Does nicotine help fight COVID-19? The science behind a novel hypothesis
Researchers in France have put forward a hypothesis that the presence of nicotine actually equips the body to fight COVID-19.
- The researchers’ hypothesis is based on the combination of two different but complementary scientific approaches.
- At the centre of the nicotine hypothesis is a receptor that responds to nicotine as well as a chemical called acetylcholine. Hence its name: “nicotinic acetylcholine receptor”, abbreviated as nAChR.
- nAChR is found in parts of the nervous system, muscle and certain tissues of organisms including humans. Nicotine is known to bind with the nAChR receptor.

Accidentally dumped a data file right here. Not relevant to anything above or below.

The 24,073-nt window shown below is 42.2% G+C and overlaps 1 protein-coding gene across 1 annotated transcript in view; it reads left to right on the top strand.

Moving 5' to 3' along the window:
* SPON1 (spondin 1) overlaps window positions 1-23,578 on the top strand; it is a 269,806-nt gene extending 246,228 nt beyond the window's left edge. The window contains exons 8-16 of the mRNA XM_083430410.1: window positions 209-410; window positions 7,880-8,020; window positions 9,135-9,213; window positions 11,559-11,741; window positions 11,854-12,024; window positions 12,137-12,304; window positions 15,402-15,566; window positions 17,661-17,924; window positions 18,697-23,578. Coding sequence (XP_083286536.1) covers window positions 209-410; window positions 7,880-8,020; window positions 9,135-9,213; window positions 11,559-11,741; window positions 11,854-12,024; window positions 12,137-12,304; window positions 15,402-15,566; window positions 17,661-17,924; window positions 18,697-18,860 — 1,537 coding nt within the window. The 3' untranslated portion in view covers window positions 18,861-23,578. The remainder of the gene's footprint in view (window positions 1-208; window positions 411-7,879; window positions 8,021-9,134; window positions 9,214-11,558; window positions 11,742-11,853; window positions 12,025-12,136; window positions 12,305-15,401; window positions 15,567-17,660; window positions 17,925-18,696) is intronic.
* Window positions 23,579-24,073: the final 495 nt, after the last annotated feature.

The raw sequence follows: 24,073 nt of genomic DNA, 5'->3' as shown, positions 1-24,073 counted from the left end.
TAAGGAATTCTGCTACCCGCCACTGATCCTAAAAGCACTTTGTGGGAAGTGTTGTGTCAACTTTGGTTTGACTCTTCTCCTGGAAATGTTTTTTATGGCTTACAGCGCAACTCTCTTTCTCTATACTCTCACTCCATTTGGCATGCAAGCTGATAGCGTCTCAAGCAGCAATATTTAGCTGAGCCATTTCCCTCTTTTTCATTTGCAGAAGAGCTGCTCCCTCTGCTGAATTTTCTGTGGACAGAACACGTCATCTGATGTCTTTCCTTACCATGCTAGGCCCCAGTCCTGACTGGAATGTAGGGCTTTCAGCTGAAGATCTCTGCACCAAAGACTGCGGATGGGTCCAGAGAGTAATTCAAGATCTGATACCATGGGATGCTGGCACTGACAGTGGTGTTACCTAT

- According to the hypothesis, If nicotine is present on the receptor, and the novel coronavirus arrives, then the nicotine would block the interaction.
- The nicotine hypothesis involves the nAChR receptor, when SARS-CoV2’s main interactions are with a different receptor: ACE2.
- A study last month, in fact, looked at the expression of ACE2 among smokers and non-smokers.
- People who have smoked showed a 25% increase in ACE2 expression as compared to non-smokers, researchers reported in the American Journal of Respiratory and Critical Care Medicine.
- They suggested that smoking increases entry points for the novel coronavirus.